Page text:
This January 2007 report by John Bailey looks at ten of the most visible and successful cities involved in global warming solutions and finds that reducing GHG emissions below 1990 levels will be a major challenge. Many cities will likely not meet their goals unless complementary state and federal policies are put in place very soon.
As of January 2007, 355 mayors in communities representing over 54 million Americans in 49 states have signed the U.S. Mayor’s Climate Protection Agreement (formalized in June 2005). Participating cities agree to reduce community-wide greenhouse gas (GHG) emissions by 2012 to at least 7 percent below 1990 levels. The number of communities involved promises a diversity of strategies and a steep learning curve as communities learn from one another what works, and what doesn’t work.
We surveyed the climate change activities in 10 cities to find out how well these “Kyoto cities” were doing in meeting their goals and what strategies and methodologies they were using. The overriding conclusion is that, despite their commitment and their elaboration of significant programs, reducing GHG emissions below 1990 levels will be a major challenge. Many cities will likely fail in their attempts unless complementary state and federal policies are put in place. Our findings include:
- The methodologies and assumptions used to create GHG inventories differ among communities, making comparisons between cities problematic. Convenient access to the data was sometimes lacking. A standard GHG estimation methodology is not yet in place, but useable models exist. Convergence and standardization may come soon. Transparency of assumptions is critical.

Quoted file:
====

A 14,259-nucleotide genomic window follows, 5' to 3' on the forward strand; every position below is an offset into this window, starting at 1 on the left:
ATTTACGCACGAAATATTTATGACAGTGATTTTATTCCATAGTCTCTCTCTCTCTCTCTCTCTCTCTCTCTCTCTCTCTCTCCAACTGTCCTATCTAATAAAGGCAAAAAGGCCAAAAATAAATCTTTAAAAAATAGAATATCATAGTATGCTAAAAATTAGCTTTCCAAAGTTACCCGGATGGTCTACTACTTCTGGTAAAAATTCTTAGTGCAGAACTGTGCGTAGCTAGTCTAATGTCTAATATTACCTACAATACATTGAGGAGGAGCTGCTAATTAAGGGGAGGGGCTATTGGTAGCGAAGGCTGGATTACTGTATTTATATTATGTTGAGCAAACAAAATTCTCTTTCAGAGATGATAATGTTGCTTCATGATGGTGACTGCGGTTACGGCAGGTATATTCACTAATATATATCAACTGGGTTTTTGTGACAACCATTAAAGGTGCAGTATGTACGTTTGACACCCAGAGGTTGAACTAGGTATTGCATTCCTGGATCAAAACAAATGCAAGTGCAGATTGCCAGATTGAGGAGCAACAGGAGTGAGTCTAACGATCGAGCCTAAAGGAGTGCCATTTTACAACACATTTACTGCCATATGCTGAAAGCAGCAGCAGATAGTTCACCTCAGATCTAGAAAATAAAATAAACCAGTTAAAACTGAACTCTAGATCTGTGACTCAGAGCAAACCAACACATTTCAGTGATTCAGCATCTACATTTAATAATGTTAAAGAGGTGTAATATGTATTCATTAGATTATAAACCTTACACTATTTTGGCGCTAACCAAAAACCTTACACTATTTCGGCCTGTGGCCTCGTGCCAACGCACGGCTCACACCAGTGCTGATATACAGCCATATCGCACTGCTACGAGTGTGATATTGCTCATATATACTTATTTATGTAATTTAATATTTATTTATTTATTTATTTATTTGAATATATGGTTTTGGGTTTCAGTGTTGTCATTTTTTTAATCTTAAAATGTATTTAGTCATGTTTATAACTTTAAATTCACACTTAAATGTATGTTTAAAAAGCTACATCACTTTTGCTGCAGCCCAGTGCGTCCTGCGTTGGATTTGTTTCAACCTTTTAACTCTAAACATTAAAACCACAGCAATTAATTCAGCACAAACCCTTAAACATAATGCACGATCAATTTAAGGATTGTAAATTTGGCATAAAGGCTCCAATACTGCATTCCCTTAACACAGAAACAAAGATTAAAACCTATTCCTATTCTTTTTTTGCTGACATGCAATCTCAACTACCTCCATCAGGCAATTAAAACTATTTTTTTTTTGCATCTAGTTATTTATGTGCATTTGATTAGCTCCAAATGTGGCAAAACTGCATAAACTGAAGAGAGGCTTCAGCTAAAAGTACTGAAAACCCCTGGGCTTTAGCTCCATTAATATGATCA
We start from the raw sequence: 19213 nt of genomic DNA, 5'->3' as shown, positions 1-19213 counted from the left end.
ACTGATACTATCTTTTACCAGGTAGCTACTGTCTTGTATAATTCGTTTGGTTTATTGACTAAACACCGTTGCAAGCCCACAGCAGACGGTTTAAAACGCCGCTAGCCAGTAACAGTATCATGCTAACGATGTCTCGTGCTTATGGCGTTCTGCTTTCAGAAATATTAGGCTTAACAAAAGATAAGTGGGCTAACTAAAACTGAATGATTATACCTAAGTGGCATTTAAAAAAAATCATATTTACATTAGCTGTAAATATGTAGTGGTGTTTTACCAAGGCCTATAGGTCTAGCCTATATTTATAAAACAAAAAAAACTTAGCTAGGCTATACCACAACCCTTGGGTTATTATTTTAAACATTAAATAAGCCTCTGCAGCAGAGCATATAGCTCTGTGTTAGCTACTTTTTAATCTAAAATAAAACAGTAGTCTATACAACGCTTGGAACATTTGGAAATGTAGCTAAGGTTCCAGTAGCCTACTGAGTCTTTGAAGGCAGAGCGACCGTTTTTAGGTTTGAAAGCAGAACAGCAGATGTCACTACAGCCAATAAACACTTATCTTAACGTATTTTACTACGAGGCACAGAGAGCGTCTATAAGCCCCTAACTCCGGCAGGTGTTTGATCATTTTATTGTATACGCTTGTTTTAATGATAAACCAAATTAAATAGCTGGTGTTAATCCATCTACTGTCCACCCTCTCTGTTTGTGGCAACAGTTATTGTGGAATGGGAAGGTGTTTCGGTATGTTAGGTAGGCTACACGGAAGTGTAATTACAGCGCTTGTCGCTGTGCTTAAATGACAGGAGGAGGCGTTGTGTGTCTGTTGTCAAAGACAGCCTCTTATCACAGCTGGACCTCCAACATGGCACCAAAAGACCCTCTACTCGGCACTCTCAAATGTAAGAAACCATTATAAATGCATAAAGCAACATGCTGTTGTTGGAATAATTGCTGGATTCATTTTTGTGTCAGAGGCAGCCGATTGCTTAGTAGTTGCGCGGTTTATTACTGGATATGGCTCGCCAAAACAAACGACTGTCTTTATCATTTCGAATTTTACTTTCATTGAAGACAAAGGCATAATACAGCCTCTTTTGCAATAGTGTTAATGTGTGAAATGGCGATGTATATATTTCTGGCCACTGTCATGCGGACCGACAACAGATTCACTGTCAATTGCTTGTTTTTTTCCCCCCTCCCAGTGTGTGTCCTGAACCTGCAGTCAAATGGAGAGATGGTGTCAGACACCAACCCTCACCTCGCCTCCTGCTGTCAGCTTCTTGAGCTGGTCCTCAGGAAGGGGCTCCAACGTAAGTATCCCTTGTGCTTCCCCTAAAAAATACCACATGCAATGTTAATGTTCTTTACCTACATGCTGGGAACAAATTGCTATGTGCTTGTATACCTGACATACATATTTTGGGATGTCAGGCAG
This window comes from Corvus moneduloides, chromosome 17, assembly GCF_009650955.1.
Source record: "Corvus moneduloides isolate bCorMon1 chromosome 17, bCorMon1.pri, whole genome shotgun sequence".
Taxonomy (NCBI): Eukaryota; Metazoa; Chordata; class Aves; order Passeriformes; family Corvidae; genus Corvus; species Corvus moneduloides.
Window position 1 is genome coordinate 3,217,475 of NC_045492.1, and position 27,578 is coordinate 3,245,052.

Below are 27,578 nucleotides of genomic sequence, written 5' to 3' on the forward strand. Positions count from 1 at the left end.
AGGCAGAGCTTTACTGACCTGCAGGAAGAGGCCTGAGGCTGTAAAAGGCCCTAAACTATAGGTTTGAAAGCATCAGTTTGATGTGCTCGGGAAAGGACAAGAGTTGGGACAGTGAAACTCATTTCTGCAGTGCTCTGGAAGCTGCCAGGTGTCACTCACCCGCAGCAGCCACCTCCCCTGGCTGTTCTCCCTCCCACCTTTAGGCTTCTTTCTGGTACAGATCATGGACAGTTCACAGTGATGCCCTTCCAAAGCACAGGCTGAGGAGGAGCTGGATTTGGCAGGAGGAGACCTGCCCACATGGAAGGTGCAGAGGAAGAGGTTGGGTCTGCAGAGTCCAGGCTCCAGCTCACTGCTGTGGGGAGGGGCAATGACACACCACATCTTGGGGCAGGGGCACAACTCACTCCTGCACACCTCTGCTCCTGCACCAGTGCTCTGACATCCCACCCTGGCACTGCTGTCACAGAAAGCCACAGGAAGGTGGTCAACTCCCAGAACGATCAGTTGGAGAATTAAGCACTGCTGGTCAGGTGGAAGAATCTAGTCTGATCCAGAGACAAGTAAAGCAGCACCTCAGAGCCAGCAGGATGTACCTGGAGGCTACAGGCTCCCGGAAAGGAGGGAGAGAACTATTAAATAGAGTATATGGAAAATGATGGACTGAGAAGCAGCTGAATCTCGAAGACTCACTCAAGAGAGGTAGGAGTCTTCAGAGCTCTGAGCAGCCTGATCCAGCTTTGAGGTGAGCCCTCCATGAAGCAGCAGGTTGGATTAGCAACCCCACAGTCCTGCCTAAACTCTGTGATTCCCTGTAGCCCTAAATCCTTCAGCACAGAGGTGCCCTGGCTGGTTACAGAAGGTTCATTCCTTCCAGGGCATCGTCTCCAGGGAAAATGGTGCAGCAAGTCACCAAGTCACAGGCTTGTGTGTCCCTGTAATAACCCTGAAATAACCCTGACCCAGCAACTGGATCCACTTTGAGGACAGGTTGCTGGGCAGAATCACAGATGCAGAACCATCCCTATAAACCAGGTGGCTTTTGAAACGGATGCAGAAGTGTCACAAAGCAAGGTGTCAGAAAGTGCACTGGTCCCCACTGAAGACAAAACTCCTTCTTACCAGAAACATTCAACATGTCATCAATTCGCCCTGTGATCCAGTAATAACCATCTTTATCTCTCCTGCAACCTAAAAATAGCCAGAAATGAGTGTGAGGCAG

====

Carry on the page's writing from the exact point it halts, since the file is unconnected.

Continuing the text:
- In all cities, community-wide emissions have risen since 1990, sometimes dramatically. Based on progress to date, it is unlikely that more than one or two of our ten cities and quite possibly none, will reduce their GHG emissions 7 percent below 1990 levels by 2012. Overall emissions increases ranged from 6.5 percent to 27 percent from 1990 baseline measurements. An exception was Portland, Oregon, which reports a tiny 0.7 percent increase above the 1990 baseline.
- Almost all of the cities we surveyed were expecting to realize a significant portion of their GHG reductions as a result of actions taken by higher levels of government (e.g. a state-level renewable portfolio standard or an increase in federal fuel economy standards). Relying too heavily on strategies out of the city’s direct control could stunt creative local solutions and inhibit the city’s investments in energy-related projects that have ancillary economic and environmental benefits.
- Cities are not investing significant amounts of their own money to reduce GHG emissions. This may be understandable, given tight budgets, but cities should remember that energy-related investments, unlike many public investments, repay themselves, often in relatively short time frames.